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Utility Navigation

Marine Operations

Project Planning

Below is an overview and estimated timeline for planning and executing a research project aboard a NOAA ship. Projects are most often organized and funded via NOAA Line Offices (LO). Projects that are organized and funded via non NOAA agencies (with some or no NOAA collaboration) are also part of the planning process but done on a case by case basis.

Requesting Ship Time

Project requirements are captured in a formal ship time request (STR) and submitted via the on-line NOAA Vessel Prioritization, Allocation, and Scheduling System (V-PASS) (NOAA login and password required). Additional project elements (i.e., “piggyback” projects) may be added as long as it doesn't interfere with the primary project. Piggyback projects should be coordinated through the Chief Scientist of the primary project, included in the STR, and fully described in the project instructions. The STR then goes through two levels of LO approval before reaching the OMAO Scheduler. The STRs are also reviewed and verified by the Atlantic, Pacific, and Pacific Islands Marine Operation Centers (MOCs) to ensure the preferred NOAA vessel can do the operational work requested. MOC verification is completed by end of March or early April.

By mid-March, LOs have completed their project prioritization lists for the upcoming fiscal year. Those same approved and prioritized project requirements are sent to the OMAO Scheduler by the end of March or early April (the outyear requests are not approved but used for planning purposes only). An executive session of NOAA's Deputy Assistant Administrators (DAAs) convenes on or about late March of each year to accept or adjust current LO allocation percentages, present their initial priority lists and determine LO distribution for ship time requirements from a special reserved funding pool (i.e., 5% pool). This information along with other details are then used by the Fleet Working Group (FWG) and the OMAO Scheduler to develop a Fleet Allocation Plan (FAP) that will be signed by the Fleet Council in late July. A first outyear draft FAP is completed a few months later for planning purposes.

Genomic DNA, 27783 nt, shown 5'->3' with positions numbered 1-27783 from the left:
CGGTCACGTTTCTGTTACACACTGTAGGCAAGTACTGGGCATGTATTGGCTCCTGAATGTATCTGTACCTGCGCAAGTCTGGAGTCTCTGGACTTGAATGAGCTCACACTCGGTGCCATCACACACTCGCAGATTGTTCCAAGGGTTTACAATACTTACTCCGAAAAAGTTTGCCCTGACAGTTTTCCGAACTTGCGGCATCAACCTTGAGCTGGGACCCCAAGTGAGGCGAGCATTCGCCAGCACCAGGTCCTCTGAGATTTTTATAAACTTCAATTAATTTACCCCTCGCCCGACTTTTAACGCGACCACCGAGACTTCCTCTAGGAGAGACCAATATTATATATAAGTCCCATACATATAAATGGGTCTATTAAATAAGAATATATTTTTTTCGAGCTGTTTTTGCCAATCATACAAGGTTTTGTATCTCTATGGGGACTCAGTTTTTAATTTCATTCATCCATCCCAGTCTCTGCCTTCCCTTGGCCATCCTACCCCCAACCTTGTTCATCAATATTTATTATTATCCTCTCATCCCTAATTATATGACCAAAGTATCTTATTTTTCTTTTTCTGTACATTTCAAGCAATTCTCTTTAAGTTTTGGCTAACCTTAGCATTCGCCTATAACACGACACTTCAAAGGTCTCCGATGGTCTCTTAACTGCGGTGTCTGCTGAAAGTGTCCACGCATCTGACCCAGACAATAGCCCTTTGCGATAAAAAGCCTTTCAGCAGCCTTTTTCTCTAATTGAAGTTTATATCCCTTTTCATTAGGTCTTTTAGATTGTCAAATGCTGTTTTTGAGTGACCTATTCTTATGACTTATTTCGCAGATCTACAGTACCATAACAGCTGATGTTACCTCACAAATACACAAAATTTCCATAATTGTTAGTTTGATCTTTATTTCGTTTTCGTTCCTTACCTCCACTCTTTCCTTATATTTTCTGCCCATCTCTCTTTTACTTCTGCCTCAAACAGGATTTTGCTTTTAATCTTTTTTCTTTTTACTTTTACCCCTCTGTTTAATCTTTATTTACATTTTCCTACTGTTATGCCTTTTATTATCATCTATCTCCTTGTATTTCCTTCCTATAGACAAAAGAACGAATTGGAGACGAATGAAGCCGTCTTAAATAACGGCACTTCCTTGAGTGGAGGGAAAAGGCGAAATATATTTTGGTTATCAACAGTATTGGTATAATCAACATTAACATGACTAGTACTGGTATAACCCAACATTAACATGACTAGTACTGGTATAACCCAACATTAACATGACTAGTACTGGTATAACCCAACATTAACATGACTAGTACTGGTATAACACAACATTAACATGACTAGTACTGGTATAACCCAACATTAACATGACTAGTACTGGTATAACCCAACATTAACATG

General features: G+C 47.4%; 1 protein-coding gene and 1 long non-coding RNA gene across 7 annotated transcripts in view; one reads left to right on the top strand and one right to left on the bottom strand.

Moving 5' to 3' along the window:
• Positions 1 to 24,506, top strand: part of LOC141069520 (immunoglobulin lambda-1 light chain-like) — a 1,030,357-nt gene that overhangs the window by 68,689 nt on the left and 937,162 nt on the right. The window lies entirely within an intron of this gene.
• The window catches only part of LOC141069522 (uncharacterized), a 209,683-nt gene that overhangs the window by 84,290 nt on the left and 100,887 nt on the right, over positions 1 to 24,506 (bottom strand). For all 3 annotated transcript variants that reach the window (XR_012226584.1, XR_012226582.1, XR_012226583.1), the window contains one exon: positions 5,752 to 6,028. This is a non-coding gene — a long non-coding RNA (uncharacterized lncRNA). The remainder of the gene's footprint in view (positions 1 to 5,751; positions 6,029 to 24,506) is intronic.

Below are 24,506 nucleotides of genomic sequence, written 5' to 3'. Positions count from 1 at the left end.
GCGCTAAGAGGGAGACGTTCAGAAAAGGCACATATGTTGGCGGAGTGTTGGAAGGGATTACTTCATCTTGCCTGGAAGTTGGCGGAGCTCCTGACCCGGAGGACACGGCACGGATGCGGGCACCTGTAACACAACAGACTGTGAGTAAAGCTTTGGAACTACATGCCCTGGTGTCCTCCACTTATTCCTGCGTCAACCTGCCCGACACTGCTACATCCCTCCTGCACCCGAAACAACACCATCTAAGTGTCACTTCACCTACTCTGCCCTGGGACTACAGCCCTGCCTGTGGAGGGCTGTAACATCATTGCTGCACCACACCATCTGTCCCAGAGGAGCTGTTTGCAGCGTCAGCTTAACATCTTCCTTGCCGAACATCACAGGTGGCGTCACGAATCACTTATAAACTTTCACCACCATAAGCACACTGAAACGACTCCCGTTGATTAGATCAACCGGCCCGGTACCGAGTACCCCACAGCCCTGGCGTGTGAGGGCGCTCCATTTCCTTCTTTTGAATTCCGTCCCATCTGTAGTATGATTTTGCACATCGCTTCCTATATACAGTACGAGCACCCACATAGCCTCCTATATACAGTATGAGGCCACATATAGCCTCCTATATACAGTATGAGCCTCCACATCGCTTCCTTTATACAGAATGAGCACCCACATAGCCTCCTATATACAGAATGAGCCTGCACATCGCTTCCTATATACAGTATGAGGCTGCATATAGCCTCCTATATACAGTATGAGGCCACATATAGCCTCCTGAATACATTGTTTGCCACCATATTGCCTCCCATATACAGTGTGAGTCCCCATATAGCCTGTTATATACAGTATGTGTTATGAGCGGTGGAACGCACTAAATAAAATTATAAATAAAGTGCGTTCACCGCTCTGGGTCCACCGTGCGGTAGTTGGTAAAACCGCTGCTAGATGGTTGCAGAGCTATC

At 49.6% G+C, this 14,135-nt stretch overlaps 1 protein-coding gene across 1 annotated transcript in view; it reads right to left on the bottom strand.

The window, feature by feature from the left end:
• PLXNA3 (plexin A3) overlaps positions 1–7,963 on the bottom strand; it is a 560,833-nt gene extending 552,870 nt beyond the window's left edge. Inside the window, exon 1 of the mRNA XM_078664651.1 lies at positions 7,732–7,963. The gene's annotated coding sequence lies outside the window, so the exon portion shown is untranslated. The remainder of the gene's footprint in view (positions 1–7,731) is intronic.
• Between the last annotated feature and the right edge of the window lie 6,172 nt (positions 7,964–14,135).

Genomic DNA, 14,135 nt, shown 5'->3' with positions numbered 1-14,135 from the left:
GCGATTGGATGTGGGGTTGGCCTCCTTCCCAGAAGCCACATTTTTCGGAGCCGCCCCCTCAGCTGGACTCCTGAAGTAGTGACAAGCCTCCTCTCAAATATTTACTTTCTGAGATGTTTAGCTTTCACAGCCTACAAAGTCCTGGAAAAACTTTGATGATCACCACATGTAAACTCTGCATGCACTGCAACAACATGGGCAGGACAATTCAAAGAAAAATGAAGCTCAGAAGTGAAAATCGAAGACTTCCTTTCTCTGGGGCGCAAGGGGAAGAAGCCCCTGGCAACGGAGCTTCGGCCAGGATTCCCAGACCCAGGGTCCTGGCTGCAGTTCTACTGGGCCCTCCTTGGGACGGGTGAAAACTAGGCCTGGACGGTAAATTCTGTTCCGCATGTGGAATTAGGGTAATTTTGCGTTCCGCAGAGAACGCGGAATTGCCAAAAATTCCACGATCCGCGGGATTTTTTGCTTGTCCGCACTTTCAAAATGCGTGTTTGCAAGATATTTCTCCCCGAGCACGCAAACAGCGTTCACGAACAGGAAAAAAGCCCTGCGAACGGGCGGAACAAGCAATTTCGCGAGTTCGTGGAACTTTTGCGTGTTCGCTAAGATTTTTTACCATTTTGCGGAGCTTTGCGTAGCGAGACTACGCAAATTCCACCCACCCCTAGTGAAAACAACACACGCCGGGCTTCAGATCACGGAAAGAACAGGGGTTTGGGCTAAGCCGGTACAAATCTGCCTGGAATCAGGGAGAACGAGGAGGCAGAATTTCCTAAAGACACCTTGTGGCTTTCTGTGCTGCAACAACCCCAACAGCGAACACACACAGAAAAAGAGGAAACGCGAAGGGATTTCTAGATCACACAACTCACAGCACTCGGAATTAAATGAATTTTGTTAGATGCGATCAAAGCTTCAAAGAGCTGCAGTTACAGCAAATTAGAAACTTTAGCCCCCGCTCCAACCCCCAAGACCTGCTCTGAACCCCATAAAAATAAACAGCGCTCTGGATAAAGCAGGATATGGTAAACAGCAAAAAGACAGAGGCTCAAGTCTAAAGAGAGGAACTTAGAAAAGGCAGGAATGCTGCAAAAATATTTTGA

The NOAA Fleet Council is the principal advisory body to the Under Secretary for ship and aircraft platform scheduling, requirements and utilization. Fleet Council membership includes LO DAAs, PPI and is chaired by OMAO. The FWG consists of representatives from all NOAA LOs (i.e., NOAA Fisheries, National Ocean Service, NOAA Research, National Weather Service, NOAA Satellite and Information Service, and NOAA Office of Program Planning and Integration) and is facilitated by OMAO. More information about the NOAA Fleet Council may be found in the NOAA Fleet Council Terms of Reference.

For additional information pertaining to requesting ship time (NOAA fleet & charter), prioritization, allocation, scheduling or V-PASS contact the OMAO Scheduler at (301) 713-7657.

Suggested Timeline

The basic timeline for preparation and submission of project instructions and related materials, in days or months prior to project, is as follows:

Minimum 7 Months (some countries may require longer):

  • Foreign exclusive economic zone (EEZ) clearance requests and project prospectus (if necessary) submitted to the Marine Operations Program, Planning, and Services Branch at ppsb.fleetperformance@noaa.gov.
    • It is the chief scientist's responsibility to initiate the requests for clearances for ports of call and for scientific investigations in foreign waters. Most countries require at least six (6) months notice, and the State Department likes an extra month to get their required paperwork together.
    • A project prospectus includes: project description, track line of the working area, and a brief summary describing the intended use of radioactive materials, x-ray generator devices, and seal-sources of radiation.
  • Consider Marine Sanctuary Permits.  If research will be conducted in sanctuary(ies) it is the chief scientist's responsibility to request authority and provide copies of the approved permit.